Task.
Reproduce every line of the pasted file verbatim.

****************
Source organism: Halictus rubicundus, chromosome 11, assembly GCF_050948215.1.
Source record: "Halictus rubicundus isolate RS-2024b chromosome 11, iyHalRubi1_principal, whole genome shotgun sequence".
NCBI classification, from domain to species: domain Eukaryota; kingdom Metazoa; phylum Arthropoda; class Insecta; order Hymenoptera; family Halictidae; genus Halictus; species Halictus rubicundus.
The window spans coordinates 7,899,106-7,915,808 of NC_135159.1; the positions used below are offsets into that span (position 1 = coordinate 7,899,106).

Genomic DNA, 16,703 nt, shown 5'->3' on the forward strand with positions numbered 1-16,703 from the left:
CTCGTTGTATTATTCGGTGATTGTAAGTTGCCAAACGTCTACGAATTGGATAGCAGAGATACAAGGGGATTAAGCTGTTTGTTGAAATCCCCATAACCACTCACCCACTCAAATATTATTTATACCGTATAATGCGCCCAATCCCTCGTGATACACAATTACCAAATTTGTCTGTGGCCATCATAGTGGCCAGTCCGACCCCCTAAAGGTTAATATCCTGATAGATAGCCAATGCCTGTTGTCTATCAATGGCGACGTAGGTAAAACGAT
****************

Source organism: Halictus rubicundus, chromosome 11, assembly GCF_050948215.1.
Source record: "Halictus rubicundus isolate RS-2024b chromosome 11, iyHalRubi1_principal, whole genome shotgun sequence".
NCBI classification, from domain to species: domain Eukaryota; kingdom Metazoa; phylum Arthropoda; class Insecta; order Hymenoptera; family Halictidae; genus Halictus; species Halictus rubicundus.
The window spans coordinates 7,899,106-7,915,808 of NC_135159.1; the positions used below are offsets into that span (position 1 = coordinate 7,899,106).

Genomic DNA, 16,703 nt, shown 5'->3' on the forward strand with positions numbered 1-16,703 from the left:
CTCGTTGTATTATTCGGTGATTGTAAGTTGCCAAACGTCTACGAATTGGATAGCAGAGATACAAGGGGATTAAGCTGTTTGTTGAAATCCCCATAACCACTCACCCACTCAAATATTATTTATACCGTATAATGCGCCCAATCCCTCGTGATACACAATTACCAAATTTGTCTGTGGCCATCATAGTGGCCAGTCCGACCCCCTAAAGGTTAATATCCTGATAGATAGCCAATGCCTGTTGTCTATCAATGGCGACGTAGGTAAAACGAT